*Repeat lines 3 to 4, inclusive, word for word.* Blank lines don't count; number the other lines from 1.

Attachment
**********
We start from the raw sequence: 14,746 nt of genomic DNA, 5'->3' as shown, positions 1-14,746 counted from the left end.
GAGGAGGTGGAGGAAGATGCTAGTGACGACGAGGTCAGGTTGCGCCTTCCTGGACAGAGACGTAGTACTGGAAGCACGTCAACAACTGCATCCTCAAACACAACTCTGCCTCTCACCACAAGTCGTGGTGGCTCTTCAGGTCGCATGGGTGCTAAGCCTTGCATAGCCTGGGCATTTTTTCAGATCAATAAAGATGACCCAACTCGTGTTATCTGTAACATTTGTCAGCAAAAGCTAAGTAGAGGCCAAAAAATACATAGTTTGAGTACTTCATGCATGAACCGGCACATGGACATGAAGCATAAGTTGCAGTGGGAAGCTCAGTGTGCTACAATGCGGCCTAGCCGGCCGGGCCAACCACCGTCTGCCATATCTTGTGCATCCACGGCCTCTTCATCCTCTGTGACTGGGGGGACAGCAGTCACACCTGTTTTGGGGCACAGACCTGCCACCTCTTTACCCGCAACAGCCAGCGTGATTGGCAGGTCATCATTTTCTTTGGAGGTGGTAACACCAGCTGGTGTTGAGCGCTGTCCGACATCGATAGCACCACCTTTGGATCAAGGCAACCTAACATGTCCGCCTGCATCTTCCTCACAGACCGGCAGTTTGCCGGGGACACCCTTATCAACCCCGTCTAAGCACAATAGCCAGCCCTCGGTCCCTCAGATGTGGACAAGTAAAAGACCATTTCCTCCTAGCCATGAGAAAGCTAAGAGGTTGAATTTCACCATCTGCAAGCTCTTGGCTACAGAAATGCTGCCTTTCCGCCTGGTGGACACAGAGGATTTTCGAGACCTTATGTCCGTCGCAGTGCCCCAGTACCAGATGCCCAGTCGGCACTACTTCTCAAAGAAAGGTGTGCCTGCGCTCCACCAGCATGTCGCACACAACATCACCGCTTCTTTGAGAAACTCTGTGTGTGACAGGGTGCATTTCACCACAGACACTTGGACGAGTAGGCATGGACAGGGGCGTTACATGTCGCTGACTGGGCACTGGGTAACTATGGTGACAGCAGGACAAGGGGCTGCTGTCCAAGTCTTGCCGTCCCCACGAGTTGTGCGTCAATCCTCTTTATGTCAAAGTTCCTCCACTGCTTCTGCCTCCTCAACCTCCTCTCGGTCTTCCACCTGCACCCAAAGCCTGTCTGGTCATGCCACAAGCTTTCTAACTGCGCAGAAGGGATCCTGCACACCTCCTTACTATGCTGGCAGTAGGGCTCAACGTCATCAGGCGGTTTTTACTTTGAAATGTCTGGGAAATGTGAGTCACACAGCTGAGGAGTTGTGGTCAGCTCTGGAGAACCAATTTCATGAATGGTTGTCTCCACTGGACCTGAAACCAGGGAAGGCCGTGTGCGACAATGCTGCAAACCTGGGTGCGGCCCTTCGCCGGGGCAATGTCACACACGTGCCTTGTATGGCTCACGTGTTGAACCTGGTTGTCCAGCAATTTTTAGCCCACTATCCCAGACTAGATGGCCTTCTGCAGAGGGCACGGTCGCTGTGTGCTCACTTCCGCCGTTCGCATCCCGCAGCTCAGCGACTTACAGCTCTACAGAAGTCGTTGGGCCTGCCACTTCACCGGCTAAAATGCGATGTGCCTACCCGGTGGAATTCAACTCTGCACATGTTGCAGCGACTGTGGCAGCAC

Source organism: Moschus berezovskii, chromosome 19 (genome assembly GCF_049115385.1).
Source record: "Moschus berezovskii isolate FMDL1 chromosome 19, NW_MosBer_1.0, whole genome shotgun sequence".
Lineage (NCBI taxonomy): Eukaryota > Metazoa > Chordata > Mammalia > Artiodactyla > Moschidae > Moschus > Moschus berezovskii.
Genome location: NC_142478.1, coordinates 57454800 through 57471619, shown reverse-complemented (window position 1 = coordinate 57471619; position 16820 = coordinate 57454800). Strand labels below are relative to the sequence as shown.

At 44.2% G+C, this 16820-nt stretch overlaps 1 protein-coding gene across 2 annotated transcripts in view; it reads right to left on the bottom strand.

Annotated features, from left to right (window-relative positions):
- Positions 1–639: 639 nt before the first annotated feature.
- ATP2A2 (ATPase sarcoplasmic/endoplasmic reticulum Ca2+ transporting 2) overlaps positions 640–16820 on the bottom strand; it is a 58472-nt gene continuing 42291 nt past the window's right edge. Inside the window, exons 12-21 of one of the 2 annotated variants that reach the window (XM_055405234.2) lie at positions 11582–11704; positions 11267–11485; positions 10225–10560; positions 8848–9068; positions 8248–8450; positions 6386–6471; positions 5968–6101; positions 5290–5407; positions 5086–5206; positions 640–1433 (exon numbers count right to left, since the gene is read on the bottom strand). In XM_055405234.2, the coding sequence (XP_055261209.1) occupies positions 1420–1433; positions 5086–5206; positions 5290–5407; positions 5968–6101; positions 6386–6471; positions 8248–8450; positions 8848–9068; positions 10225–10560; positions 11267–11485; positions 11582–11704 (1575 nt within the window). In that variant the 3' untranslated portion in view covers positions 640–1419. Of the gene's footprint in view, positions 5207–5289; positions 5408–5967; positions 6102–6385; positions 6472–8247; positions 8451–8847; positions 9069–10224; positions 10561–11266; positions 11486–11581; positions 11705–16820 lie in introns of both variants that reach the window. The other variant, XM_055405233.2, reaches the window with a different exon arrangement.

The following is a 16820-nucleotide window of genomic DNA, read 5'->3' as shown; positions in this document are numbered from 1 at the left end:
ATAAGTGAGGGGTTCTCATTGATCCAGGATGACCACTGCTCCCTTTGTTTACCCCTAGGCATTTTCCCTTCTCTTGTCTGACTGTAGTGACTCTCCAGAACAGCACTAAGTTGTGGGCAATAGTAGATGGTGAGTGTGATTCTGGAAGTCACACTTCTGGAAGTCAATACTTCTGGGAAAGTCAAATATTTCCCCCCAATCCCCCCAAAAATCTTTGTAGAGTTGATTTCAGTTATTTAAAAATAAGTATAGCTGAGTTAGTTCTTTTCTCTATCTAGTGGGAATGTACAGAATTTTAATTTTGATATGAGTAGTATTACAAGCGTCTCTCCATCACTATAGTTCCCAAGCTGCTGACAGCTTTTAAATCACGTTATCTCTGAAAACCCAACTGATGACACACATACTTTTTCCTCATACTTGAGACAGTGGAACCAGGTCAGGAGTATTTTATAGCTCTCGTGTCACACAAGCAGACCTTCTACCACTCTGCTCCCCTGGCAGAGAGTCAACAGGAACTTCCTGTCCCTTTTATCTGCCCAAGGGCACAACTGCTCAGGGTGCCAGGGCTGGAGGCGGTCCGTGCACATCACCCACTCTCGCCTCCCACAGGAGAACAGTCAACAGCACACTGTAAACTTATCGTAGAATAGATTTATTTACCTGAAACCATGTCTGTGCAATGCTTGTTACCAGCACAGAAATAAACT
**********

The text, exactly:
Source organism: Moschus berezovskii, chromosome 19 (genome assembly GCF_049115385.1).
Source record: "Moschus berezovskii isolate FMDL1 chromosome 19, NW_MosBer_1.0, whole genome shotgun sequence".